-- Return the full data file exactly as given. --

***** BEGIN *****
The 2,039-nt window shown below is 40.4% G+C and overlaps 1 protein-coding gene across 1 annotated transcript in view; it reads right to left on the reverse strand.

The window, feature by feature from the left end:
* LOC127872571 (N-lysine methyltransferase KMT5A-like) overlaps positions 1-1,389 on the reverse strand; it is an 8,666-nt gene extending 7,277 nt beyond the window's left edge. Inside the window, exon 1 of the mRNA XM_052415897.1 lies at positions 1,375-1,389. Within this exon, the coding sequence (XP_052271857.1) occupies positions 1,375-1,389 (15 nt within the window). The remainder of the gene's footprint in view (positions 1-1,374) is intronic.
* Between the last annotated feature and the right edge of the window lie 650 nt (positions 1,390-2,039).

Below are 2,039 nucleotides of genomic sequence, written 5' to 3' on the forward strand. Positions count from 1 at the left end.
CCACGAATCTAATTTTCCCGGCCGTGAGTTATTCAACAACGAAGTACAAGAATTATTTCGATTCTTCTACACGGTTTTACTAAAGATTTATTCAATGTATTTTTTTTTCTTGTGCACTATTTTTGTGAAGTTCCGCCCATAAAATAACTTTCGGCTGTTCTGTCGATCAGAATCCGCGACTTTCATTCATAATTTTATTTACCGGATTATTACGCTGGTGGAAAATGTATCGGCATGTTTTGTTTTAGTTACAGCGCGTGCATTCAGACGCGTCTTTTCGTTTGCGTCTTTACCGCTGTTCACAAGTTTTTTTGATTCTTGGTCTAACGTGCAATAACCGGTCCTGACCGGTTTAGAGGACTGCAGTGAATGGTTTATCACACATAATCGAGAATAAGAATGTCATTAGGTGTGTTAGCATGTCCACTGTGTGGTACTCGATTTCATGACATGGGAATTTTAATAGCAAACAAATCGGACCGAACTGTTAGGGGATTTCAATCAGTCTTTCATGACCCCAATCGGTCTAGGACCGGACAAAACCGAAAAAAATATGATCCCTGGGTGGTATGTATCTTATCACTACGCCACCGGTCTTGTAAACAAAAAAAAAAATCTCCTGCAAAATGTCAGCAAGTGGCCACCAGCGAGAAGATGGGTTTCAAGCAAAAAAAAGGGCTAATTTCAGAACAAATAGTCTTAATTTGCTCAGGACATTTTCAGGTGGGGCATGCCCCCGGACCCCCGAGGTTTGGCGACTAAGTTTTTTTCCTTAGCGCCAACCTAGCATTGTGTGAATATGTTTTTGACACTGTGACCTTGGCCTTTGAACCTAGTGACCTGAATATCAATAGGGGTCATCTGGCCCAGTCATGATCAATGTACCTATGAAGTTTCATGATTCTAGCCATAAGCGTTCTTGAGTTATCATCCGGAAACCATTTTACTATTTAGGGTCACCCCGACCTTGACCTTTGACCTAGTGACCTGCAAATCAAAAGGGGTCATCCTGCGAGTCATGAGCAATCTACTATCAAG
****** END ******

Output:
The 2,039-nt window shown below is 40.4% G+C and overlaps 1 protein-coding gene across 1 annotated transcript in view; it reads right to left on the reverse strand.

The window, feature by feature from the left end:
* LOC127872571 (N-lysine methyltransferase KMT5A-like) overlaps positions 1-1,389 on the reverse strand; it is an 8,666-nt gene extending 7,277 nt beyond the window's left edge. Inside the window, exon 1 of the mRNA XM_052415897.1 lies at positions 1,375-1,389. Within this exon, the coding sequence (XP_052271857.1) occupies positions 1,375-1,389 (15 nt within the window). The remainder of the gene's footprint in view (positions 1-1,374) is intronic.
* Between the last annotated feature and the right edge of the window lie 650 nt (positions 1,390-2,039).

Below are 2,039 nucleotides of genomic sequence, written 5' to 3' on the forward strand. Positions count from 1 at the left end.
CCACGAATCTAATTTTCCCGGCCGTGAGTTATTCAACAACGAAGTACAAGAATTATTTCGATTCTTCTACACGGTTTTACTAAAGATTTATTCAATGTATTTTTTTTTCTTGTGCACTATTTTTGTGAAGTTCCGCCCATAAAATAACTTTCGGCTGTTCTGTCGATCAGAATCCGCGACTTTCATTCATAATTTTATTTACCGGATTATTACGCTGGTGGAAAATGTATCGGCATGTTTTGTTTTAGTTACAGCGCGTGCATTCAGACGCGTCTTTTCGTTTGCGTCTTTACCGCTGTTCACAAGTTTTTTTGATTCTTGGTCTAACGTGCAATAACCGGTCCTGACCGGTTTAGAGGACTGCAGTGAATGGTTTATCACACATAATCGAGAATAAGAATGTCATTAGGTGTGTTAGCATGTCCACTGTGTGGTACTCGATTTCATGACATGGGAATTTTAATAGCAAACAAATCGGACCGAACTGTTAGGGGATTTCAATCAGTCTTTCATGACCCCAATCGGTCTAGGACCGGACAAAACCGAAAAAAATATGATCCCTGGGTGGTATGTATCTTATCACTACGCCACCGGTCTTGTAAACAAAAAAAAAAATCTCCTGCAAAATGTCAGCAAGTGGCCACCAGCGAGAAGATGGGTTTCAAGCAAAAAAAAGGGCTAATTTCAGAACAAATAGTCTTAATTTGCTCAGGACATTTTCAGGTGGGGCATGCCCCCGGACCCCCGAGGTTTGGCGACTAAGTTTTTTTCCTTAGCGCCAACCTAGCATTGTGTGAATATGTTTTTGACACTGTGACCTTGGCCTTTGAACCTAGTGACCTGAATATCAATAGGGGTCATCTGGCCCAGTCATGATCAATGTACCTATGAAGTTTCATGATTCTAGCCATAAGCGTTCTTGAGTTATCATCCGGAAACCATTTTACTATTTAGGGTCACCCCGACCTTGACCTTTGACCTAGTGACCTGCAAATCAAAAGGGGTCATCCTGCGAGTCATGAGCAATCTACTATCAAG